One in 40 Children Have Autism in US, Parent Survey Shows

Troy Brown, RN

November 27, 2018

An estimated 1.5 million children in the United States had autism spectrum disorder (ASD) in 2016, according to a nationally representative survey of parents regarding their children's health and well-being. Boys were more than three times as likely as girls to be diagnosed with the disorder.

Yet many children are undertreated. Parents of children with ASD were 44% more likely to say they had problems obtaining mental health treatment and 46% were more likely to report that they did not receive needed mental health care compared with children who had other emotional, behavioral, or developmental disorders. Parents of children with ASD were twice as likely to say they were usually or always frustrated in obtaining services.

Although children with ASD have more medical and mental health needs, they were 23% less likely to live in a medical home and were 24% less likely to have help with care coordination.

Michael D. Kogan, PhD, from the Health Resources and Services Administration, Maternal and Child Health Bureau, Rockville, Maryland, and colleagues reported their findings online November 26 in Pediatrics.

The researchers analyzed data on 43,283 children aged 3 to 17 years from the 2016 National Survey of Children's Health (NSCH), a nationally representative survey related to the health and well-being of children aged 0 to 17 years.

Parents of one in 40 US children (2.50 per 100 children) reported that their child had ASD; 27% of these children were taking medication for ASD-related symptoms, and 64% had undergone behavioral treatment during the previous year.

This is the fourth time the NSCH has asked about ASD, but the authors caution against comparing surveys from different years, because the methods and survey questions have changed. That said, the prevalence rate of 2.50% is close to that found in the 2016 National Health Interview Survey, at 2.47%.

The authors note that they found less variation in prevalence rates with respect to age, race/ethnicity, and socioeconomic groups than was found in previous surveys. "Policy changes such as the 2007 AAP [American Academy of Pediatrics] recommendations for universal screening by 18 to 24 months may have helped to increase ASD diagnosis among young children, thus reducing the prevalence disparity by age," they write. "These types of recommendations might have also had broader impacts by increasing provider and parent awareness of ASD generally, possibly contributing to increased diagnoses in traditionally underserved racialethnic groups."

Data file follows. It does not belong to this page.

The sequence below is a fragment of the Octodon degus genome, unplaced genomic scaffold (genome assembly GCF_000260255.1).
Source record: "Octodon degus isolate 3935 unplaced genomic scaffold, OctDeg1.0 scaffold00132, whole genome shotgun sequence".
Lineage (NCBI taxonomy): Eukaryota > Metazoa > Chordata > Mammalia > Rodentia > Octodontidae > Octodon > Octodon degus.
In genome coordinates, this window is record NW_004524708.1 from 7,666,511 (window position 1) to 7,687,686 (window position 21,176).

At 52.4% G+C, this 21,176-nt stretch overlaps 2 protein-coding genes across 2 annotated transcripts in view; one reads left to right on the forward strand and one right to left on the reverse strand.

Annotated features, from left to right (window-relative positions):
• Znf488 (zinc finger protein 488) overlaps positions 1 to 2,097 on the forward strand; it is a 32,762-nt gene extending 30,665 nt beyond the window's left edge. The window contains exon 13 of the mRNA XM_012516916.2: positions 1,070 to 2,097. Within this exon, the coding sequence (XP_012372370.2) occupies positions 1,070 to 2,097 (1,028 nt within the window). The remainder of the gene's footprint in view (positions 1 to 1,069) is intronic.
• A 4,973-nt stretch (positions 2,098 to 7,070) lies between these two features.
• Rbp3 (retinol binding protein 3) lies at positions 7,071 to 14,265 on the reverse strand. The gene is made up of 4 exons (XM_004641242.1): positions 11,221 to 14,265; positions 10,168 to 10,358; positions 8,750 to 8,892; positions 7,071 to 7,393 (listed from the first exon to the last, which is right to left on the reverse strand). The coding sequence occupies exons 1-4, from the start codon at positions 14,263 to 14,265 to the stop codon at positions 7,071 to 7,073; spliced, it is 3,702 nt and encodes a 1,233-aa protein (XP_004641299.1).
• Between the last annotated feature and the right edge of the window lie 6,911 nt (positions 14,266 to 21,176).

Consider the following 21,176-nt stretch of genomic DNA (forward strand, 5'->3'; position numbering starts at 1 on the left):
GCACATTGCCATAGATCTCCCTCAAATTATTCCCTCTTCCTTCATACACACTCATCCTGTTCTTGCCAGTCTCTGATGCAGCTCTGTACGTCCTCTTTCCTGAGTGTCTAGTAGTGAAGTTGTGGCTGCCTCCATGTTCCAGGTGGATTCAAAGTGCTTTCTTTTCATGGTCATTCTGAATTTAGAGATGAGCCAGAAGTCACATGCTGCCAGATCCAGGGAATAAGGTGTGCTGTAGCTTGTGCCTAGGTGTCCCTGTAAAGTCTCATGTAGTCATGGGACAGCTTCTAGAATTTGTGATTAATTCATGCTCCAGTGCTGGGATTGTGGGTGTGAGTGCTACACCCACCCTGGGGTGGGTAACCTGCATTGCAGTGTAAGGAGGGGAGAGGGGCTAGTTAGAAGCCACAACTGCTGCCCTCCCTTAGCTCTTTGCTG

Heterogeneity Between States

These numbers tell only part of the story, Sarabeth Broder-Fingert, MD, MPH, from Boston Medical Center and School of Medicine, Massachusetts, and colleagues write in an accompanying editorial. Previous studies have shown a great deal of heterogeneity between the states. For example, between 2000 and 2012, ASD prevalence in Alabama increased at an average annual rate of 12% (relative rate, 1.12); by comparison, in North Carolina, the prevalence increased at an average annual rate of 28% (relative rate, 1.28).

"A single prevalence rate for the entire United States fails to capture this variance," Broder-Fingert and colleagues write. "Therefore, we recommend publishing metrics of heterogeneity alongside national estimates of ASD prevalence," the editorialists explain.

Such an approach would increase awareness of the wide variance in ASD prevalence across the United States and spark careful consideration of its causes, Broder-Fingert and colleagues add.

They hope increased awareness of heterogeneity will advance the conversation about what national prevalence estimates mean, "in particular how they conceal underlying heterogeneity that may reflect important differences in policies, educational and medical practices, and/or causal environmental exposures at the local level," they continue.

The editorialists urge researchers to carefully explore why the prevalence of ASD is rising faster in some states than in others. "This requires attention to local conditions and variations. For example, if the rate at which clinicians offer and parents accept ASD diagnoses is dependent on service availability, local policy, or community factors, then we should expect to find differences in ASD prevalence across states that differ in these ways," they add.

"[G]iven strong evidence of heterogeneity at the state level that may reflect important differences in policies, educational and medical practices, and/or causal environmental exposures, we question the meaning of any national estimate of ASD prevalence. More detailed reporting of heterogeneity in ASD prevalence offers an important first step," the editorialists conclude.

The survey was funded by the National Institutes of Health. The authors and editorialists have disclosed no relevant financial relationships.

Pediatrics. Published online November 26, 2018. Abstract, Editorial

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